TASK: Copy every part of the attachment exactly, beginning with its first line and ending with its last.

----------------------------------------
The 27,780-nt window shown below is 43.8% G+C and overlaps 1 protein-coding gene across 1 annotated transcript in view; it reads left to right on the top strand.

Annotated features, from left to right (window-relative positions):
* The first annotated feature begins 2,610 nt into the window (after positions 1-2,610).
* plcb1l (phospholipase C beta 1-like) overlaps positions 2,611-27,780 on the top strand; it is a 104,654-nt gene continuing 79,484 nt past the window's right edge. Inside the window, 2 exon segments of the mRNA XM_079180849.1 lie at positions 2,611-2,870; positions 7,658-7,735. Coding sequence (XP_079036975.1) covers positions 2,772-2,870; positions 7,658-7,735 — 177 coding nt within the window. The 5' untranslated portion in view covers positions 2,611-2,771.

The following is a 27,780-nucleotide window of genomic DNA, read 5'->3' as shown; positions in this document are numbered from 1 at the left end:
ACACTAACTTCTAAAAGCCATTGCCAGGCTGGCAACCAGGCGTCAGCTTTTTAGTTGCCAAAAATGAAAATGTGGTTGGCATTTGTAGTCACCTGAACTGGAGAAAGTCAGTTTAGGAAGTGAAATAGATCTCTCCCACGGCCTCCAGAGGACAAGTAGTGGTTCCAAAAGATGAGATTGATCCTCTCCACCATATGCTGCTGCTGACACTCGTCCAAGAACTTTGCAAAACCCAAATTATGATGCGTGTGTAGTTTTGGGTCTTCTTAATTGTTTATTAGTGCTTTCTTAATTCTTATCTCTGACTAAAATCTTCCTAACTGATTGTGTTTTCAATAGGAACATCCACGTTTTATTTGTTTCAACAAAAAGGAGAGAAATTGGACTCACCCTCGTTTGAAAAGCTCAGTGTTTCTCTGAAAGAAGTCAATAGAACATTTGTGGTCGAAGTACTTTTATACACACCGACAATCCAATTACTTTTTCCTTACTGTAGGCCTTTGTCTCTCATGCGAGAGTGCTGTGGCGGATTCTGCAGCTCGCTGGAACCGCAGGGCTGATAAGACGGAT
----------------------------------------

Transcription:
The 27,780-nt window shown below is 43.8% G+C and overlaps 1 protein-coding gene across 1 annotated transcript in view; it reads left to right on the top strand.

Annotated features, from left to right (window-relative positions):
* The first annotated feature begins 2,610 nt into the window (after positions 1-2,610).
* plcb1l (phospholipase C beta 1-like) overlaps positions 2,611-27,780 on the top strand; it is a 104,654-nt gene continuing 79,484 nt past the window's right edge. Inside the window, 2 exon segments of the mRNA XM_079180849.1 lie at positions 2,611-2,870; positions 7,658-7,735. Coding sequence (XP_079036975.1) covers positions 2,772-2,870; positions 7,658-7,735 — 177 coding nt within the window. The 5' untranslated portion in view covers positions 2,611-2,771.

The following is a 27,780-nucleotide window of genomic DNA, read 5'->3' as shown; positions in this document are numbered from 1 at the left end:
ACACTAACTTCTAAAAGCCATTGCCAGGCTGGCAACCAGGCGTCAGCTTTTTAGTTGCCAAAAATGAAAATGTGGTTGGCATTTGTAGTCACCTGAACTGGAGAAAGTCAGTTTAGGAAGTGAAATAGATCTCTCCCACGGCCTCCAGAGGACAAGTAGTGGTTCCAAAAGATGAGATTGATCCTCTCCACCATATGCTGCTGCTGACACTCGTCCAAGAACTTTGCAAAACCCAAATTATGATGCGTGTGTAGTTTTGGGTCTTCTTAATTGTTTATTAGTGCTTTCTTAATTCTTATCTCTGACTAAAATCTTCCTAACTGATTGTGTTTTCAATAGGAACATCCACGTTTTATTTGTTTCAACAAAAAGGAGAGAAATTGGACTCACCCTCGTTTGAAAAGCTCAGTGTTTCTCTGAAAGAAGTCAATAGAACATTTGTGGTCGAAGTACTTTTATACACACCGACAATCCAATTACTTTTTCCTTACTGTAGGCCTTTGTCTCTCATGCGAGAGTGCTGTGGCGGATTCTGCAGCTCGCTGGAACCGCAGGGCTGATAAGACGGAT